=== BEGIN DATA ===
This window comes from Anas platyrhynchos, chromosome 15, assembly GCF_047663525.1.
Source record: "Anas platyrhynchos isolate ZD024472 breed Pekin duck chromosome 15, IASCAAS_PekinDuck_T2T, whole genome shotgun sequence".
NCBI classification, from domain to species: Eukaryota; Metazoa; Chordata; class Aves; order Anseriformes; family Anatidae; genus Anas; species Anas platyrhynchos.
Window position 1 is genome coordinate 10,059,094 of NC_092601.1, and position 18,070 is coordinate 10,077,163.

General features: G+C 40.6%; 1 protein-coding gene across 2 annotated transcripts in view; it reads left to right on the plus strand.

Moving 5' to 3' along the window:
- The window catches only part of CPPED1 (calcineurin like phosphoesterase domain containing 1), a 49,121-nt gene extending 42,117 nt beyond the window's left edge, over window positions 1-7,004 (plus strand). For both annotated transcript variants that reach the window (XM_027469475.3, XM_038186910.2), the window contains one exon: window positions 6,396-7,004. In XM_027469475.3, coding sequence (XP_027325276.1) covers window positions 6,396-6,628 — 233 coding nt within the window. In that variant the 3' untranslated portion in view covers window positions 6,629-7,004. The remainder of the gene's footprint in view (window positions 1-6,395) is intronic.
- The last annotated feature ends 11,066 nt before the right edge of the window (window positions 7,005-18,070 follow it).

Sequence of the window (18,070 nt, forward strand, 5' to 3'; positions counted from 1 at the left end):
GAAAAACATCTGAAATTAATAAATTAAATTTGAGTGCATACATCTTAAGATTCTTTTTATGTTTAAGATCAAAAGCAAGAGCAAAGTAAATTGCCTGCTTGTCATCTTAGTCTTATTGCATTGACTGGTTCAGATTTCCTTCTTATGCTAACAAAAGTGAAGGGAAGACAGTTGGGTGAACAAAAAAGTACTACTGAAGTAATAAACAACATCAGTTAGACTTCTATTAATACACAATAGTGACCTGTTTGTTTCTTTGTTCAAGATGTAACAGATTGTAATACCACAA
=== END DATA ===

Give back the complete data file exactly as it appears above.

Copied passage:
This window comes from Anas platyrhynchos, chromosome 15, assembly GCF_047663525.1.
Source record: "Anas platyrhynchos isolate ZD024472 breed Pekin duck chromosome 15, IASCAAS_PekinDuck_T2T, whole genome shotgun sequence".
NCBI classification, from domain to species: Eukaryota; Metazoa; Chordata; class Aves; order Anseriformes; family Anatidae; genus Anas; species Anas platyrhynchos.
Window position 1 is genome coordinate 10,059,094 of NC_092601.1, and position 18,070 is coordinate 10,077,163.

General features: G+C 40.6%; 1 protein-coding gene across 2 annotated transcripts in view; it reads left to right on the plus strand.

Moving 5' to 3' along the window:
- The window catches only part of CPPED1 (calcineurin like phosphoesterase domain containing 1), a 49,121-nt gene extending 42,117 nt beyond the window's left edge, over window positions 1-7,004 (plus strand). For both annotated transcript variants that reach the window (XM_027469475.3, XM_038186910.2), the window contains one exon: window positions 6,396-7,004. In XM_027469475.3, coding sequence (XP_027325276.1) covers window positions 6,396-6,628 — 233 coding nt within the window. In that variant the 3' untranslated portion in view covers window positions 6,629-7,004. The remainder of the gene's footprint in view (window positions 1-6,395) is intronic.
- The last annotated feature ends 11,066 nt before the right edge of the window (window positions 7,005-18,070 follow it).

Sequence of the window (18,070 nt, forward strand, 5' to 3'; positions counted from 1 at the left end):
GAAAAACATCTGAAATTAATAAATTAAATTTGAGTGCATACATCTTAAGATTCTTTTTATGTTTAAGATCAAAAGCAAGAGCAAAGTAAATTGCCTGCTTGTCATCTTAGTCTTATTGCATTGACTGGTTCAGATTTCCTTCTTATGCTAACAAAAGTGAAGGGAAGACAGTTGGGTGAACAAAAAAGTACTACTGAAGTAATAAACAACATCAGTTAGACTTCTATTAATACACAATAGTGACCTGTTTGTTTCTTTGTTCAAGATGTAACAGATTGTAATACCACAA